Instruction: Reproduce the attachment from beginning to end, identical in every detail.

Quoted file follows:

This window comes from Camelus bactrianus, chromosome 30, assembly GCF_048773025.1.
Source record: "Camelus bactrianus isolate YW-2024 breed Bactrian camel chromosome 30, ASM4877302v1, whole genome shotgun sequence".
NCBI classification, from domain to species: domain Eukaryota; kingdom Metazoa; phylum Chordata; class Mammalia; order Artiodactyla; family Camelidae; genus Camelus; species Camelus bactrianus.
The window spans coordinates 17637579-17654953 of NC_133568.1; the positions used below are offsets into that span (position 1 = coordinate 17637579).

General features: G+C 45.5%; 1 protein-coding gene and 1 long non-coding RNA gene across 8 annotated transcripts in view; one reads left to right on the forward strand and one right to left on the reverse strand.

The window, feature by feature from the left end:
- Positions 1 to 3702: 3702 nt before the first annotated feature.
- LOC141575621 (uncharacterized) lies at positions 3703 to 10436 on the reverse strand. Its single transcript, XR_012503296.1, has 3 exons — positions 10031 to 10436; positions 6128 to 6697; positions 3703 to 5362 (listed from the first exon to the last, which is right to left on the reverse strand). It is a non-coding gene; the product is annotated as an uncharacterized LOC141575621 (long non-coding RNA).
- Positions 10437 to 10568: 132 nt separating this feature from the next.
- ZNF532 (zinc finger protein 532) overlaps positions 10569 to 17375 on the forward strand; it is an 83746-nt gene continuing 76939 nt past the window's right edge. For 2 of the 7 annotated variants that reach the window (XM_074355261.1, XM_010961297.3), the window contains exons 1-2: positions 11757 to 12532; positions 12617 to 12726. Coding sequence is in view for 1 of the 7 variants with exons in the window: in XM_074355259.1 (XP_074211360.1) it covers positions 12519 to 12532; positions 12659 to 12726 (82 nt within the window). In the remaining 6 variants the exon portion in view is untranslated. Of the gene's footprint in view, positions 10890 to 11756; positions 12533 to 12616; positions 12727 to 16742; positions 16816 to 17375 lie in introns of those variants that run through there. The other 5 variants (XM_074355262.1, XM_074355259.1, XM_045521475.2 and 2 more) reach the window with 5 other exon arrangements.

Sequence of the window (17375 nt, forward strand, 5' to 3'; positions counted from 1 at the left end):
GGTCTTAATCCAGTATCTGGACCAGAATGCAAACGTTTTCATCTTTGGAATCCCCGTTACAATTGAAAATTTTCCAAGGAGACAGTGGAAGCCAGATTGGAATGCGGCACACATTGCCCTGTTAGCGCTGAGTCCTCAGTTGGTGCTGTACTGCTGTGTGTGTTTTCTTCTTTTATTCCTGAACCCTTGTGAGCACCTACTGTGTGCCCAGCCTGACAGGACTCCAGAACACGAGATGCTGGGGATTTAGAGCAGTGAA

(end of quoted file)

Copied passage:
This window comes from Camelus bactrianus, chromosome 30, assembly GCF_048773025.1.
Source record: "Camelus bactrianus isolate YW-2024 breed Bactrian camel chromosome 30, ASM4877302v1, whole genome shotgun sequence".
NCBI classification, from domain to species: domain Eukaryota; kingdom Metazoa; phylum Chordata; class Mammalia; order Artiodactyla; family Camelidae; genus Camelus; species Camelus bactrianus.
The window spans coordinates 17637579-17654953 of NC_133568.1; the positions used below are offsets into that span (position 1 = coordinate 17637579).

General features: G+C 45.5%; 1 protein-coding gene and 1 long non-coding RNA gene across 8 annotated transcripts in view; one reads left to right on the forward strand and one right to left on the reverse strand.

The window, feature by feature from the left end:
- Positions 1 to 3702: 3702 nt before the first annotated feature.
- LOC141575621 (uncharacterized) lies at positions 3703 to 10436 on the reverse strand. Its single transcript, XR_012503296.1, has 3 exons — positions 10031 to 10436; positions 6128 to 6697; positions 3703 to 5362 (listed from the first exon to the last, which is right to left on the reverse strand). It is a non-coding gene; the product is annotated as an uncharacterized LOC141575621 (long non-coding RNA).
- Positions 10437 to 10568: 132 nt separating this feature from the next.
- ZNF532 (zinc finger protein 532) overlaps positions 10569 to 17375 on the forward strand; it is an 83746-nt gene continuing 76939 nt past the window's right edge. For 2 of the 7 annotated variants that reach the window (XM_074355261.1, XM_010961297.3), the window contains exons 1-2: positions 11757 to 12532; positions 12617 to 12726. Coding sequence is in view for 1 of the 7 variants with exons in the window: in XM_074355259.1 (XP_074211360.1) it covers positions 12519 to 12532; positions 12659 to 12726 (82 nt within the window). In the remaining 6 variants the exon portion in view is untranslated. Of the gene's footprint in view, positions 10890 to 11756; positions 12533 to 12616; positions 12727 to 16742; positions 16816 to 17375 lie in introns of those variants that run through there. The other 5 variants (XM_074355262.1, XM_074355259.1, XM_045521475.2 and 2 more) reach the window with 5 other exon arrangements.

Sequence of the window (17375 nt, forward strand, 5' to 3'; positions counted from 1 at the left end):
GGTCTTAATCCAGTATCTGGACCAGAATGCAAACGTTTTCATCTTTGGAATCCCCGTTACAATTGAAAATTTTCCAAGGAGACAGTGGAAGCCAGATTGGAATGCGGCACACATTGCCCTGTTAGCGCTGAGTCCTCAGTTGGTGCTGTACTGCTGTGTGTGTTTTCTTCTTTTATTCCTGAACCCTTGTGAGCACCTACTGTGTGCCCAGCCTGACAGGACTCCAGAACACGAGATGCTGGGGATTTAGAGCAGTGAA